It may not be wrong to suggest that Mohandas ('Mohanlal') Karamchand Gandhi might not have become a 'Mahatma', an apostle of non-violence, had he not been thrown out of a first-class train compartment in South Africa in 1893 in an act of patent racialism by a railway employee in a country that at that time proclaimed its apartheid (racial segregation) credentials rather proudly. He would have almost certainly gone on to become a successful barrister in South Africa or India if he had taken the insult on his chin and moved on. But certainly he would not have become 'Mahatma Gandhi' who has left an everlasting impression on the world by showing that freedom can be won by non-violent means. His ideology inspired the Indians who joined him in bringing down the almost invincible British rule in India through peaceful means.
Gandhi's saga in South Africa tells us that he was opposed to discrimination and prejudices based on a person's race or the colour of his/her skin. In line with this belief, he opposed the age-old prejudices Indians carried because of their caste-based legacy. Had Gandhi been alive today, he would have expressed his deepest shock and disappointment by the attacks on nationals from African countries in Delhi, the Indian capital. One can almost see him sitting on indefinite fast to atone for that sin on behalf of the Indians.
The identification of the citizens of Delhi with a clearly racial attack (it cannot be called a 'hate crime') could not have come at a more embarrassing moment. After December 12, 2012, Delhi began to be called the 'rape capital' of the country. All the hue and cry over the horrific incident on that day has not been able to stop unabated assaults on women. Now, we hear that victims include even tiny-tots. The alarming rise in road accidents has made Delhi the 'capital' of road accidents. Bad roads and poor road engineering may be responsible for the accidents up to an extent, but most of all the blame must be placed on the people who show contempt for the rules of driving and etiquette. The toll that road rage takes in Delhi must be among the highest in the country, making Delhi a contender for the 'capital' of a dubious nature.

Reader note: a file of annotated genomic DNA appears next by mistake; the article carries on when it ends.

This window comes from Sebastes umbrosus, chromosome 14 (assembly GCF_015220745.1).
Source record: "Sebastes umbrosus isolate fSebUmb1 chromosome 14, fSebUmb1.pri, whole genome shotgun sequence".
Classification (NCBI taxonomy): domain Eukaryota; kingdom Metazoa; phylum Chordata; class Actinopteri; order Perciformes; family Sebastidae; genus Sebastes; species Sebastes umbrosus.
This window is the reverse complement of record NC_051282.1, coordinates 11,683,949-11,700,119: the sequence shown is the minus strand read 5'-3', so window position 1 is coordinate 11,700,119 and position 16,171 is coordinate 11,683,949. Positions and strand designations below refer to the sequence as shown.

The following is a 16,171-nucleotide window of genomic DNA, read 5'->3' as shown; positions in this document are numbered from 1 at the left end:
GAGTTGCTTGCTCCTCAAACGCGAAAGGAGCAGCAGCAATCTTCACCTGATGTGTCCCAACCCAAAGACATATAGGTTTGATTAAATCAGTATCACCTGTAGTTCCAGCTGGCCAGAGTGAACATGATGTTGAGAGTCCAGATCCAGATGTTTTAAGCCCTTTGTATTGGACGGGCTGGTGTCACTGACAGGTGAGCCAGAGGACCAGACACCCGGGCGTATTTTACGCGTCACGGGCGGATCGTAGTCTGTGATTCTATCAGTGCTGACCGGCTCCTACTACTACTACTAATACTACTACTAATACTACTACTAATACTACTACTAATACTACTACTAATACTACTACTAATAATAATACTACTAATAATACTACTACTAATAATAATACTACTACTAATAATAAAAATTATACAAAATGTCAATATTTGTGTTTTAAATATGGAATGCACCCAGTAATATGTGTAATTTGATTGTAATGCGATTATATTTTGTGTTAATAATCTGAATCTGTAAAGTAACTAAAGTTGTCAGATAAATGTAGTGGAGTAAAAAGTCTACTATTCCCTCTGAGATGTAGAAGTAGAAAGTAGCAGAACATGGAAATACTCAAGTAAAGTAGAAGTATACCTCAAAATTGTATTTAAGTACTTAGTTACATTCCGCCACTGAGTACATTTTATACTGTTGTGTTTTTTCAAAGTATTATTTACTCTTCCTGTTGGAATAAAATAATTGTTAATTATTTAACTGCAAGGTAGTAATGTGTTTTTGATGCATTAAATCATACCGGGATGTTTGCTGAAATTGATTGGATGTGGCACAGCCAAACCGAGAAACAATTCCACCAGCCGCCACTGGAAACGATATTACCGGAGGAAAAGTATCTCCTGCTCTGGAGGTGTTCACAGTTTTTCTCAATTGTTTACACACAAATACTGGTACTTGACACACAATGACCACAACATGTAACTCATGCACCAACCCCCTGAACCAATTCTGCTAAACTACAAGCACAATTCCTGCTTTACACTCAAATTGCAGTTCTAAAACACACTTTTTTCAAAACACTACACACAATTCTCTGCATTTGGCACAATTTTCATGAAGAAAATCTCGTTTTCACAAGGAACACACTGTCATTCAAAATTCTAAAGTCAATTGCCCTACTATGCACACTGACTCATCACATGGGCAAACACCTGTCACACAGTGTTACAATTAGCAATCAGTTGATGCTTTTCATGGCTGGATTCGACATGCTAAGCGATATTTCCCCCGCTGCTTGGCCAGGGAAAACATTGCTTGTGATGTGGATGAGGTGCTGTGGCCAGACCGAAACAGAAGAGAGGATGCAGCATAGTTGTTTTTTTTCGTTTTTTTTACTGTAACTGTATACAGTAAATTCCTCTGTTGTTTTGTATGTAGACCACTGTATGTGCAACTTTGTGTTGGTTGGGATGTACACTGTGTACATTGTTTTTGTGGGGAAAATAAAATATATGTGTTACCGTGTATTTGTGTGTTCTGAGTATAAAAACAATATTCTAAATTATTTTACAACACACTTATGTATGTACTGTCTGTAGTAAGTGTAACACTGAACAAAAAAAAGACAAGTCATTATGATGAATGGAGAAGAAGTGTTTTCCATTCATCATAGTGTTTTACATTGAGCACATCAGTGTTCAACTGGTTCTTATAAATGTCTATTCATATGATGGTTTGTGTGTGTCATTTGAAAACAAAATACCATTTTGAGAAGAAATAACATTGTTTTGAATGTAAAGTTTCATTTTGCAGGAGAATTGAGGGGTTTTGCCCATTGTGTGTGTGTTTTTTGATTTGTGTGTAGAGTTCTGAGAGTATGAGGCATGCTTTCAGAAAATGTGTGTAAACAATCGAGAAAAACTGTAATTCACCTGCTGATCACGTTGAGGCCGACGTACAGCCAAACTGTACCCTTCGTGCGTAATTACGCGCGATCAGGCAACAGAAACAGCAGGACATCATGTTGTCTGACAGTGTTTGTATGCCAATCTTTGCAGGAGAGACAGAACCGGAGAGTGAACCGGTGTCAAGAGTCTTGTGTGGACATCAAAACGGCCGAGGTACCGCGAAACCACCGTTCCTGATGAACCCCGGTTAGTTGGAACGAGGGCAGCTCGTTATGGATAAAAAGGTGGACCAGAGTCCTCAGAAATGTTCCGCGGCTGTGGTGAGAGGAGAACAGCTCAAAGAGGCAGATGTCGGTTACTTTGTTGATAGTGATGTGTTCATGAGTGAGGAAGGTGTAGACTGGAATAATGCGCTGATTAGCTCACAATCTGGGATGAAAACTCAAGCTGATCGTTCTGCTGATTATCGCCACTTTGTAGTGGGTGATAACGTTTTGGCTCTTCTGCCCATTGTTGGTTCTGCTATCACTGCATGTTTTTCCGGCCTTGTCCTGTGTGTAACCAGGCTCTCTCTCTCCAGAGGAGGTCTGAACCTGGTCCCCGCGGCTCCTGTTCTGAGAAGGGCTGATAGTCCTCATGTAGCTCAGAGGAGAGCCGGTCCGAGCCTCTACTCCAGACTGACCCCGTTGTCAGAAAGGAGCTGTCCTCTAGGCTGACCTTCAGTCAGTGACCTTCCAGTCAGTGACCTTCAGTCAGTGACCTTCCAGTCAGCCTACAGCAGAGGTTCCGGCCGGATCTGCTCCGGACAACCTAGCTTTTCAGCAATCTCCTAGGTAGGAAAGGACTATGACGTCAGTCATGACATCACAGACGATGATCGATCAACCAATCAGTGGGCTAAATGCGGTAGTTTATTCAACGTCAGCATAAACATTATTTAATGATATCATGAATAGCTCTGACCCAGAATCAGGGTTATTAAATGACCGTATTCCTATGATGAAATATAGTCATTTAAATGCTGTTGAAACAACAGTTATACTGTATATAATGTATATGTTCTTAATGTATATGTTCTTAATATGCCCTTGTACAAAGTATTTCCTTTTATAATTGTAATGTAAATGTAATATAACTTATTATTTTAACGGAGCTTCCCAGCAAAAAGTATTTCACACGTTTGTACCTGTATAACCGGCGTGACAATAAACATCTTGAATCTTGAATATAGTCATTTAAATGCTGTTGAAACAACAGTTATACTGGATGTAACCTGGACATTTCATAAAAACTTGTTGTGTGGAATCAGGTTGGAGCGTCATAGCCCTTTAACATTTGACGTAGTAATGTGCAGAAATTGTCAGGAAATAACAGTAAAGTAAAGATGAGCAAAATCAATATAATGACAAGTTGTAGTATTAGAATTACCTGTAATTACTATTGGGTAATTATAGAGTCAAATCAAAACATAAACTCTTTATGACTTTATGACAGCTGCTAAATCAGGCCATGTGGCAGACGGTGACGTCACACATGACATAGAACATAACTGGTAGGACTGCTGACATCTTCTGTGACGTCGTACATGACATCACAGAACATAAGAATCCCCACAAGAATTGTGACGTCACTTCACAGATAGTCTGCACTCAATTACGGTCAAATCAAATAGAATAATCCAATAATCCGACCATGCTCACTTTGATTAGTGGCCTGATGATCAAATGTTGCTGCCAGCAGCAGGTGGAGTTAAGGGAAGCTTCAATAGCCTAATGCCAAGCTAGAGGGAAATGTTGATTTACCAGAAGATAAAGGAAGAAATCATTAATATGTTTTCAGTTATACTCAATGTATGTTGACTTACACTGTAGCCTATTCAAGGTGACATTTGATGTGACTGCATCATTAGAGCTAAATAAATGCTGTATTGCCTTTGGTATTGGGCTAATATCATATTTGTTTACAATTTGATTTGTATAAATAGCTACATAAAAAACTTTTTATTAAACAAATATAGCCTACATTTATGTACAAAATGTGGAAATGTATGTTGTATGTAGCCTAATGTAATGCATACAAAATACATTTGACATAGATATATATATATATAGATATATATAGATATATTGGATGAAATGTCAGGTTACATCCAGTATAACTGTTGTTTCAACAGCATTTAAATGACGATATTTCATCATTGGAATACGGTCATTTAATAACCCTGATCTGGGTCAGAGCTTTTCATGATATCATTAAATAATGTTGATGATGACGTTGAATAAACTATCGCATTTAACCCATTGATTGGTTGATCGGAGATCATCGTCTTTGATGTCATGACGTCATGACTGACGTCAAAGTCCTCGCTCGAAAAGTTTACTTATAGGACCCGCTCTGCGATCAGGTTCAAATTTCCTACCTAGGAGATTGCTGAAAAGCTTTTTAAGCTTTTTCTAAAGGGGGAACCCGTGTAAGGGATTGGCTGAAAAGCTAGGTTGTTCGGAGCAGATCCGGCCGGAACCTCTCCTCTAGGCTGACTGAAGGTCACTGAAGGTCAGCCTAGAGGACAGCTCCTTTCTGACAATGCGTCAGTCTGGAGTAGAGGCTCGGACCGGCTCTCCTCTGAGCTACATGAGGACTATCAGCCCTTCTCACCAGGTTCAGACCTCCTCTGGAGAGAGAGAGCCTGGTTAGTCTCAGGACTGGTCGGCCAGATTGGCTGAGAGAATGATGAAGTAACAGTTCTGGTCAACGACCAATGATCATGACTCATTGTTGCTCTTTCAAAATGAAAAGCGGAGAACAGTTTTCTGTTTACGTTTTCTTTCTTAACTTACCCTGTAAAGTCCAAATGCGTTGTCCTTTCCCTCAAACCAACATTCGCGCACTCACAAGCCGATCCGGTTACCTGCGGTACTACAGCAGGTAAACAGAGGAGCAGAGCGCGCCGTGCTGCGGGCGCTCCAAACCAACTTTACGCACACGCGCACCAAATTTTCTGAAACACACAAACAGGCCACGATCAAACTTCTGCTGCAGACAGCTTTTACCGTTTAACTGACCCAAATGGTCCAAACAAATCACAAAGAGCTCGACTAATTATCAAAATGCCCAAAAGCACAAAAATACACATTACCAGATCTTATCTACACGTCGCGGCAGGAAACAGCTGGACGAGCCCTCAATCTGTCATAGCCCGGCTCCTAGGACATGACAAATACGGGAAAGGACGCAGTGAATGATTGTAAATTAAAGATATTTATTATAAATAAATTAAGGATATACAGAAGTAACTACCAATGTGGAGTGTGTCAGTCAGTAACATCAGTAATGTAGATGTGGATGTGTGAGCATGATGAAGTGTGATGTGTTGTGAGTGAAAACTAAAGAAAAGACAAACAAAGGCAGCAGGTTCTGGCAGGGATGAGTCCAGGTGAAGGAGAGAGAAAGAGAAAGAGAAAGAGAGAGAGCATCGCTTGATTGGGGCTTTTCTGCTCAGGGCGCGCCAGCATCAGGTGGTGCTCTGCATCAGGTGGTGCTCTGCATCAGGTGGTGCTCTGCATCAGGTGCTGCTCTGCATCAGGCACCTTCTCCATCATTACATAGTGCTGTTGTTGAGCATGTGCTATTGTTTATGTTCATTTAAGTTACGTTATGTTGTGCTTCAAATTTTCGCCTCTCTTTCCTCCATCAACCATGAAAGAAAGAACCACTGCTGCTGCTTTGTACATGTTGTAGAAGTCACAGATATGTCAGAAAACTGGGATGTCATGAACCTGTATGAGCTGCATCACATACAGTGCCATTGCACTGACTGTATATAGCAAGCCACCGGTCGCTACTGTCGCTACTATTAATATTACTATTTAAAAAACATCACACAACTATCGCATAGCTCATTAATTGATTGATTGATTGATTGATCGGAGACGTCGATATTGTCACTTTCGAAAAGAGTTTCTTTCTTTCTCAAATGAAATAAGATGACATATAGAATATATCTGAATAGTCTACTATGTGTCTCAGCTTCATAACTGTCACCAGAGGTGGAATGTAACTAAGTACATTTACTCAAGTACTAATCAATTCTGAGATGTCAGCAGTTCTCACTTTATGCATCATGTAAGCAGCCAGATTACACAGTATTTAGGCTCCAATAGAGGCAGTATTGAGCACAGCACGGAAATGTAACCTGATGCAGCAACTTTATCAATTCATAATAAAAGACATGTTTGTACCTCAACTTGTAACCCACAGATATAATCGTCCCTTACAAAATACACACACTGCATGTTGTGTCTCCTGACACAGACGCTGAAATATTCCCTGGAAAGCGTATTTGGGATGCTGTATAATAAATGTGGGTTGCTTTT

There may be competition from other Indian cities, but Delhi seems to be witnessing an alarming frequency in crimes like 'chain snatching', stalking, dowry death, ill treatment of domestic helps, swindling by developers, and even the more serious crime of murder. Is Delhi in line for being dubbed the capital of all these crimes? The list can be stretched. But let us revert to the subject of racial attacks in Delhi in which the sufferers have been African nationals. Mind you, this is not very different from 'racial' attacks that many from India's own Northeastern states suffer in the national capital. The unprovoked attack on the African youth would suggest that Indians or the citizens of Delhi have revived the reprehensible system of apartheid 20 years after it was buried in South Africa and thus ended that country's long shame. Is it something that has to do about the average Indian's preference for light skin, much in evidence in the marriage market?